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Nature/Nurture: BBS Call for Commentators

Stevan Harnad harnad at phoenix.Princeton.EDU
Mon Jul 30 17:35:01 EST 1990

Below is the abstract of a forthcoming target article to appear in
Behavioral and Brain Sciences (BBS), an international, interdisciplinary
journal that provides Open Peer Commentary on important and
controversial current research in the biobehavioral and cognitive
sciences. Commentators must be current BBS Associates or nominated by a
current BBS Associate. To be considered as a commentator on this
article, to suggest other appropriate commentators, or for information
about how to become a BBS Associate, please send email to:

harnad at clarity.princeton.edu  or harnad at pucc.bitnet        or write to:
BBS, 20 Nassau Street, #240, Princeton NJ 08542  [tel: 609-921-7771]

To help us put together a balanced list of commentators, please give some
indication of the aspects of the topic on which you would bring your
areas of expertise to bear if you are selected as a commentator.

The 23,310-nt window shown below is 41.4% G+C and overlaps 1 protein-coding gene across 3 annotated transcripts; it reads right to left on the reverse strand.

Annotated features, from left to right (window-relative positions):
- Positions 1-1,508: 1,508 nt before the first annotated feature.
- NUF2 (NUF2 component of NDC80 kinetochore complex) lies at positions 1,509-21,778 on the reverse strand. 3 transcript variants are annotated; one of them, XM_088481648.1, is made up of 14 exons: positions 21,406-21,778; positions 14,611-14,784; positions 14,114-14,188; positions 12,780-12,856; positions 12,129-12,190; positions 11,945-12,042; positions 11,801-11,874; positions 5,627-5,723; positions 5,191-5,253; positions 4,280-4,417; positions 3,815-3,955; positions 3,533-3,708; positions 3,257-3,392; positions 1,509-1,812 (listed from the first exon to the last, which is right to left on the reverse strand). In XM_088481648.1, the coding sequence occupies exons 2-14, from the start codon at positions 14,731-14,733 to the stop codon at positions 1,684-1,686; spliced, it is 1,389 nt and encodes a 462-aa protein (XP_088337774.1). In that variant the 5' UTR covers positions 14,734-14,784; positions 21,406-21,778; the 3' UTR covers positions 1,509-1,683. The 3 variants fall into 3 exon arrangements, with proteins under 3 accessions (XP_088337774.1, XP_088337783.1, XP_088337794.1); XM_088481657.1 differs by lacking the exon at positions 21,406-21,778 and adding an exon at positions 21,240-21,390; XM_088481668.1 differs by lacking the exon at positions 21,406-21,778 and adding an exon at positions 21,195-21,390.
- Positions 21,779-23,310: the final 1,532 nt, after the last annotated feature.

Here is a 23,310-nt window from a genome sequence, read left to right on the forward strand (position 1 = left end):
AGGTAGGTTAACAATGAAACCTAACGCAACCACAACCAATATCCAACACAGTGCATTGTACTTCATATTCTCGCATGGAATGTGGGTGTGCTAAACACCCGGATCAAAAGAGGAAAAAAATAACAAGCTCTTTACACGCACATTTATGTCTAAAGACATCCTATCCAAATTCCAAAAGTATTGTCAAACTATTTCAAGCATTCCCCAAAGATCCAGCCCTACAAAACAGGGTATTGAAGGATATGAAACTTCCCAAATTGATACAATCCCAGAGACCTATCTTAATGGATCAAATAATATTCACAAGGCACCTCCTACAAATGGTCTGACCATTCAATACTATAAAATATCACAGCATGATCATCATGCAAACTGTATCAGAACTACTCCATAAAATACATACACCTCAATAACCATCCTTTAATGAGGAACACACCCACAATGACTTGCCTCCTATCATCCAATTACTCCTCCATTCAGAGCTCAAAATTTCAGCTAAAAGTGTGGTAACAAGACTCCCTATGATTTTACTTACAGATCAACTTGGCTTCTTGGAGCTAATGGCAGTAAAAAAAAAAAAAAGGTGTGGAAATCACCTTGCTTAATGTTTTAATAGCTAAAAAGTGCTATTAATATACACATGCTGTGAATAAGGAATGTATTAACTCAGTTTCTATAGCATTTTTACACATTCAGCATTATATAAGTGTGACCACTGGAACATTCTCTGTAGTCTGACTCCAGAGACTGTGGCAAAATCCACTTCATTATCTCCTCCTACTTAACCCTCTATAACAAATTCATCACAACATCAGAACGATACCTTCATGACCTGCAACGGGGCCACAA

The nature of nurture:  Genetic influence on "environmental" measures

Robert Plomin & C. S. Bergeman
Center for Developmental & Health Genetics
The Pennsylvania State University
University Park, PA  16802

Abstract:  Evidence for genetic influence on environmental measures
will emerge in quantitative genetic analyses if genetically influenced
characteristics of individuals are assessed by the environmental 
measures.  Recent twin and adoption studies indicate substantial 
genetic influence when measures of the environment are treated as
phenotypes in genetic analyses.  Genetic influence has been documented
for measures as diverse as videotaped observations of parental behavior
towards their children, ratings by parents and children of their
family environment, and ratings of peer groups, social support, and
life events.  Evidence for genetic influence on environmental measures
includes some of the most widely used measures of environment, such as
the Home Observation for Measurement of the Environment, the Family
Environment Scales, and the Social Readjustment Rating Scale of life
events.  The goal of this article is to document and discuss these  
findings and to elicit commentary that might help to shape the course
of research on this topic, which has far-reaching implications for the
behavioral and brain sciences.

Stevan Harnad  Department of Psychology  Princeton University
harnad at clarity.princeton.edu / harnad at pucc.bitnet / srh at flash.bellcore.com 
harnad at learning.siemens.com / harnad at elbereth.rutgers.edu / (609)-921-7771

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